North Korea: the nightmare of living under a god

April 11, 2014

North Korea Yeonmi Park

There’s an interesting and frightening interview posted to Business Insider today with Yeonmi Park, a woman who escaped from North Korea with her family as a teenager, but needed years to get over the brainwashing she endured there. An indoctrination so intense, she believed the late Kim Jong Il could read her mind:

Yeonmi Park grew up in North Korea, under the watchful eye of then-leader Kim Jong-il.

Though she escaped with her family when she was 15, it took her years to get over the intense brainwashing she experienced. In a recent interview with Australian public broadcasting channel SBS, Park went into unbelievable detail about growing up in the totalitarian state.

Growing up in North Korea, according to Park, was like “living in hell.” She describes constant power outages, no transportation, and watching classmates and friends disappear without a trace. While that may be unsurprising, the most interesting part of Park’s experience is her admission that she believed Kim Jong-il to be “a god” who could literally read her mind.

“I had to be careful of my thoughts because I believed Kim Jong-il could read my mind. Every couple of days someone would disappear,” Park said.

Ms. Park’s story is part of a larger program on mind-control shown by SBS, the Australian public broadcaster.  The whole show is worth watching.

In an article at SBS, she tells more of her own story:

I lived in North Korea for the first 15 years of my life, believing Kim Jong-il was a God. I never doubted it because I didn’t know anything else. I could not even imagine life outside of the regime.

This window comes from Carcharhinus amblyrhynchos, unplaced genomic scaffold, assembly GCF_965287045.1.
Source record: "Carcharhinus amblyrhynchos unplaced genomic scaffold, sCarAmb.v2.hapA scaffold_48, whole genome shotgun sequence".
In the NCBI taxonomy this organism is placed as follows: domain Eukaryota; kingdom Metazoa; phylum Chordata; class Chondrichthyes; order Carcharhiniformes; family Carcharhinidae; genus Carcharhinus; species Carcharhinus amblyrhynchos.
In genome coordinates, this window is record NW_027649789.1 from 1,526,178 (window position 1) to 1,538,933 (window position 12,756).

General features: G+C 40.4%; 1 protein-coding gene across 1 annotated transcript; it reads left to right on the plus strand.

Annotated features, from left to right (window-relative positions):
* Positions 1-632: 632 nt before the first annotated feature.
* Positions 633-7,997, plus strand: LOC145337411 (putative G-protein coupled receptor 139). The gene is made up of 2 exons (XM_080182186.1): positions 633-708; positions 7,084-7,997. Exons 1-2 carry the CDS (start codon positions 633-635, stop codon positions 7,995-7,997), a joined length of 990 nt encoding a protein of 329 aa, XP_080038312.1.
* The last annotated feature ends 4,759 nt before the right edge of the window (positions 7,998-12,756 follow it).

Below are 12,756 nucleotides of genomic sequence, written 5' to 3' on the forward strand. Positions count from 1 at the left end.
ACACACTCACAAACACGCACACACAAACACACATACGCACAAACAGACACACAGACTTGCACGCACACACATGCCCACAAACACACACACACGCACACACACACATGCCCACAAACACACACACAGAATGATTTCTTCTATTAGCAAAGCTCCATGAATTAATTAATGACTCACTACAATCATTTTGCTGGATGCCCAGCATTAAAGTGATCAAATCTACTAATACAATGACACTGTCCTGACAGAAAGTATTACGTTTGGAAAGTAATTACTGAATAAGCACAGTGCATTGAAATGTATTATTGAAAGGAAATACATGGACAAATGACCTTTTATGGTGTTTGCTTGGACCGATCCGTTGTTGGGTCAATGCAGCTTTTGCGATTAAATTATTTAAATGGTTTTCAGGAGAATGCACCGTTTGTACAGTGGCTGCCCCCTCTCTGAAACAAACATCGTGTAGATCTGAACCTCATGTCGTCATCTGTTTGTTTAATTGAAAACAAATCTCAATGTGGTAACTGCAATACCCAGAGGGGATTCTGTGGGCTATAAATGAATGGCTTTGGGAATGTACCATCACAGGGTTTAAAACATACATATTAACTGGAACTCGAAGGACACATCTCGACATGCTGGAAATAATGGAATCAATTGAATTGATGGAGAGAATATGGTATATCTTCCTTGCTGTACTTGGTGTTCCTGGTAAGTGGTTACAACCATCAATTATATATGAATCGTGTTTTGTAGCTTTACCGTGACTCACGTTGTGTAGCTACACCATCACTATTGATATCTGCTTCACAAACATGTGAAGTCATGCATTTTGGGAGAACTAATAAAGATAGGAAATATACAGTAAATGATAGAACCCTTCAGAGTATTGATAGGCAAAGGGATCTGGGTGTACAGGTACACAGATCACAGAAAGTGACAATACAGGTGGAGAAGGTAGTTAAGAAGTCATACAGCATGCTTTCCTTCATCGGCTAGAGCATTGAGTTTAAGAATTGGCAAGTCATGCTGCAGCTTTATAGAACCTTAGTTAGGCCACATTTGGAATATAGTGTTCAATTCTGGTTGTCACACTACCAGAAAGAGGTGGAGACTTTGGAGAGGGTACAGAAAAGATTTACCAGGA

It was like living in hell. There were constant power outages, so everything was dark. There was no transportation – everyone had to walk everywhere. It was very dirty and no one could eat anything.

It was not the right conditions for human life, but you couldn’t think about it, let alone complain about it. Even though you were suffering, you had to worship the regime every day.

I had to be careful of my thoughts because I believed Kim Jong-il could read my mind. Every couple of days someone would disappear. A classmate’s mother was punished in a public execution that I was made to attend. I had no choice – there were spies in the neighbourhood.

George Orwell’s 1984 depicts the UK after an atomic war and a Socialist revolution. Big Brother is a de facto god to the people: his every word the undeniable truth, no matter how it contradicted what he might have said just the day before. Your innermost thoughts known to him, and he held the power to make you willing to accept your own death and the deaths of those close to you as just. His Animal Farm is a parable of a just revolution hijacked by an anti-democratic cadre, who maintain power by turning the other animals against each other and all into slaves. Both are taught as works of fiction, but Yeonmi Park’s story reminds us that they were more like docu-dramas and that the story hasn’t come to an end.